Pet insurance data released

Data-AnalysisThey provide companionship and unconditional love but new figures show pets can also hit Australians’ hip pockets hard.

Data from Medibank Pet Insurance and RSPCA Pet Insurance shows that, in 2014, the top 15 most expensive claims totalled more than $140,000 worth of vet bills which owners paid to save their beloved animals.

Nationally, the most expensive claim put to Medibank was a $14,269 bill for a bone impaction to treat a dog who had swallowed a bone and needed emergency attention.

RSPCA reports its most expensive insurance claim totalled $8977.14 for a rottweiler to be treated for hip dysplasia.

The most common claims were arthritis, osteoarthritis and degenerative joint diseases with more than 8000 claims.

Coming in a close second were skin disorders with 7489 claims, followed by ear infections, lameness, gastroenteritis – including inflammation or infection of the digestive system – and conjunctivitis with 1646 claims.

Television vet Dr Chris Brown said in the lead up to Christmas, it was a “must” to insure a new addition to the family.

“Pets are full of surprises, which is part of the fun of owning them,” Dr Brown said.

“But sometimes these surprises aren’t welcome ones, especially at Christmas.

“That’s why it’s so important to make pet insurance a priority when you buy a pet for Christmas, so you don’t have to choose between your new best friend and your bank balance in the case of the unexpected.”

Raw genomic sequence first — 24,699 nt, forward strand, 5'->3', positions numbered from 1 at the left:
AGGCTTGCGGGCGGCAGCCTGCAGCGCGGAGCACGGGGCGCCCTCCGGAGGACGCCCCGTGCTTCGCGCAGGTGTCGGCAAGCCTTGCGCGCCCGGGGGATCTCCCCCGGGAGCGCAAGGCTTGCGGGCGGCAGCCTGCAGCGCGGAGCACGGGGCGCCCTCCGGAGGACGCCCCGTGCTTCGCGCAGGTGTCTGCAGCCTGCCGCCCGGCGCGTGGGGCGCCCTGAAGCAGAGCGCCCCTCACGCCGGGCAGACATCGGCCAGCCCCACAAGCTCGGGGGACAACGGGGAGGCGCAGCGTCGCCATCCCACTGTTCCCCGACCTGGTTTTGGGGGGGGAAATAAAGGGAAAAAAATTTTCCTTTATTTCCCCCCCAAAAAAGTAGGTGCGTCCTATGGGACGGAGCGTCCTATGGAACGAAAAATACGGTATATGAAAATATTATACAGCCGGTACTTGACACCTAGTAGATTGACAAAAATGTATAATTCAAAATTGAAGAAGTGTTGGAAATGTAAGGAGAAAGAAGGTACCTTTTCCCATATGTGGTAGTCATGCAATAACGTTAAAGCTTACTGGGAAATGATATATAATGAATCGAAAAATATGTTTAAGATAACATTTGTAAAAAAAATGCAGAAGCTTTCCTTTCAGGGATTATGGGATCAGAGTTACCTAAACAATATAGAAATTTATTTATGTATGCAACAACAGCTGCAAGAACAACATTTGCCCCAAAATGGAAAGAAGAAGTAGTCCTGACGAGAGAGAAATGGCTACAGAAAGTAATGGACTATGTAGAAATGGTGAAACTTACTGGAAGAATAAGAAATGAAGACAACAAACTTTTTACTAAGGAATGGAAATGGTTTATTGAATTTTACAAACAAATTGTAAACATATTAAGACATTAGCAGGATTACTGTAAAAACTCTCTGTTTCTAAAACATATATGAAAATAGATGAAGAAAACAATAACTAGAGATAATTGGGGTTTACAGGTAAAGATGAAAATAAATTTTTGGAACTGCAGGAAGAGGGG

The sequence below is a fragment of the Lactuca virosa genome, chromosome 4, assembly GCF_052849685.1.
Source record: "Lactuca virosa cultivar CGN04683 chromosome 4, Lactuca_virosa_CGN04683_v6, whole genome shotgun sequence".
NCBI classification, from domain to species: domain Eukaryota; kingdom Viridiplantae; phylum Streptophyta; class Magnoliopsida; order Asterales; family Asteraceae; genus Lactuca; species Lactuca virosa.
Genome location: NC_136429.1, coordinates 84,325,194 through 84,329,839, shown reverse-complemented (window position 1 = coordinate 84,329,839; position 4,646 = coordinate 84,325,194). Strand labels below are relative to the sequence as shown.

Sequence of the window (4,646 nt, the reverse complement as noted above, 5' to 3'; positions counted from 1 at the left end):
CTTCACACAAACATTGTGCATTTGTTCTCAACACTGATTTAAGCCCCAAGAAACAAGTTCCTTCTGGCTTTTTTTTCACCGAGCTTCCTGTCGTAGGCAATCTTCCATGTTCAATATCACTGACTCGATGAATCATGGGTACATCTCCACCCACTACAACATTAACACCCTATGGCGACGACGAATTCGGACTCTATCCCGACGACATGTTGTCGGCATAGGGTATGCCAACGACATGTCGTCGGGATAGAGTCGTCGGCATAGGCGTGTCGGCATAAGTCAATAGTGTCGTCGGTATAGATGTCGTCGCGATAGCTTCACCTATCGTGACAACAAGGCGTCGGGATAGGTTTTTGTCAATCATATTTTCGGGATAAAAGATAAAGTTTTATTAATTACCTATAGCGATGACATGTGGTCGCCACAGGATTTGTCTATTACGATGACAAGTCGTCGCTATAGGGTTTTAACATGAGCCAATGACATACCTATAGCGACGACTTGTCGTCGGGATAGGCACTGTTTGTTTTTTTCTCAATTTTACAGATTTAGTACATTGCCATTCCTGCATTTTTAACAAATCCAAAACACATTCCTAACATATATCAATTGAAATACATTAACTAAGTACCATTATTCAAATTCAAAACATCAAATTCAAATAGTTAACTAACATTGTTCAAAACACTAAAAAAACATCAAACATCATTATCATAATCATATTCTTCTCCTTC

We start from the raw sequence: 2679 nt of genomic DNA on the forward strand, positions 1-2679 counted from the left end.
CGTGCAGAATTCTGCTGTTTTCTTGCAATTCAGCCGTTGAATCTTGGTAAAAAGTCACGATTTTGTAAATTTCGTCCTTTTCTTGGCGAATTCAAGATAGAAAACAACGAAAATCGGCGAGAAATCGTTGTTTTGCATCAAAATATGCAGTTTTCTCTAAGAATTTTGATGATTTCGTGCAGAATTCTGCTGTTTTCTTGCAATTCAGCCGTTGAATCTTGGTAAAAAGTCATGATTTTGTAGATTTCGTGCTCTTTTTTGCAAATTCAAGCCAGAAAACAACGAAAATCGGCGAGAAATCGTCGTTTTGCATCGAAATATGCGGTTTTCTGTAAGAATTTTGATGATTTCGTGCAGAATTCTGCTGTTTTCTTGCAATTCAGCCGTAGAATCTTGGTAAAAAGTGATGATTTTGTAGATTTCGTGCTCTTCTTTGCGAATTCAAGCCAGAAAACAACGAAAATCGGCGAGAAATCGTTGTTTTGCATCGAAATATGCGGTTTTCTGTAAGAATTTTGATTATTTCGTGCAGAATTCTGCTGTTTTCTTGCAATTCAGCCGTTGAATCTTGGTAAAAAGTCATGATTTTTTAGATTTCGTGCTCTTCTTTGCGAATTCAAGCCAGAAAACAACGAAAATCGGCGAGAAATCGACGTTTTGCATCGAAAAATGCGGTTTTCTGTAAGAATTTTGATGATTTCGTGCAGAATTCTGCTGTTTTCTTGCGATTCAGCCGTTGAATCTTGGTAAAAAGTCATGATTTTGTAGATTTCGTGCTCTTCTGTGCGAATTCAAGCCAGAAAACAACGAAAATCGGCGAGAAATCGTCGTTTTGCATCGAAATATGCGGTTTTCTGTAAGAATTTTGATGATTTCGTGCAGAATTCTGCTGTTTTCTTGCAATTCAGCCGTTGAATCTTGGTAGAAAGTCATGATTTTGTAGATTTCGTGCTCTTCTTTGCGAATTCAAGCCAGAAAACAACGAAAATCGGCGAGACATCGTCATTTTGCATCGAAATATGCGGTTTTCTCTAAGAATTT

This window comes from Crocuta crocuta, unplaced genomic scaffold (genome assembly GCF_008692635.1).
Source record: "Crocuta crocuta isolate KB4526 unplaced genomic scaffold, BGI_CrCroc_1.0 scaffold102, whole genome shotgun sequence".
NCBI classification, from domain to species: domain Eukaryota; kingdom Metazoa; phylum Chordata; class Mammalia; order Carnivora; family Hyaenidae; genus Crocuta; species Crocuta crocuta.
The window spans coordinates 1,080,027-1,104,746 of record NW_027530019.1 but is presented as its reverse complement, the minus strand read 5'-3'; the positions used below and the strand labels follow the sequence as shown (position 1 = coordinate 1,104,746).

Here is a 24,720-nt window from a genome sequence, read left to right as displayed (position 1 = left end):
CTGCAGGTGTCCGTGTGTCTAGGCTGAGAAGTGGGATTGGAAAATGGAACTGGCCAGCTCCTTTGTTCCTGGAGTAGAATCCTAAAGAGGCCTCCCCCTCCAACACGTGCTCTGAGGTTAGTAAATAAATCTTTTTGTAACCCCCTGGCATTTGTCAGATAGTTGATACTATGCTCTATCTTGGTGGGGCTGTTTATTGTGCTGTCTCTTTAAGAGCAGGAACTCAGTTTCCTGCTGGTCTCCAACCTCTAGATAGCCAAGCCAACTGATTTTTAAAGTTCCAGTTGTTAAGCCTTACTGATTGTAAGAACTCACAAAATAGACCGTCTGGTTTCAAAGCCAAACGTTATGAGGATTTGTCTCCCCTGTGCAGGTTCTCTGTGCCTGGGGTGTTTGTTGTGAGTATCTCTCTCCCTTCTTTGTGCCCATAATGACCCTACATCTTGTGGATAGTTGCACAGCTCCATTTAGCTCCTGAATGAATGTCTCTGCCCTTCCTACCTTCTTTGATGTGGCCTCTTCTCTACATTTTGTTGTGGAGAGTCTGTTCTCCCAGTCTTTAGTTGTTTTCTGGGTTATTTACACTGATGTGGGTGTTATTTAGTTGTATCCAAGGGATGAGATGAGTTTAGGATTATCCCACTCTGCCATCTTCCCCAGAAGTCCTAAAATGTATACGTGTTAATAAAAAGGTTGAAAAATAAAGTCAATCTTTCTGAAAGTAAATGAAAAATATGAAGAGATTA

As a country with one of the highest rates of pet ownership in the world, its clear we love our four-legged friends but keeping them alive can be expensive.

RSPCA Victoria’s chief vet Dr Andrew Byrne said while modern medicine has improved in leaps and bounds it can come with a cost.

“Although the veterinary ability to prolong life or repair an injured animal has improved, it has also come with a price.

“A veterinarian can now perform amazing surgery or medical repair of an animal in trouble; it has become more difficult for both owners and veterinarians alike to admit defeat on the grounds of finance,” Dr Byrne said. He also cautioned responsible pet ownership can eliminate vet visits.

“Some owners give their pets cooked bones or overfeed them raw bones without knowing that it can cause serious problems to pets, particularly gastroenteritis, which is a very common illness that can lead to extreme vomiting and diarrhoea,” he said.

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  1. I think pets tend to “hit our pockets hard” because most people don’t even know that pet insurance exists, so when something goes awry they’re forced to take the full brunt of the financial hit. And not too surprisingly, pet healthcare can be just as expensive as human health care (if not moreso)!

  2. When considering pet insurance – i think its best to go for $12,000 limit. I have seen many policies that are around $5000 limit per year, as a vet nurse I have seen many pet parents who does not have enough cover, yet they spends thousands on vet bills. its best to have some sort of cover, rather than nothing.. and many providers are to choose from in Australia.

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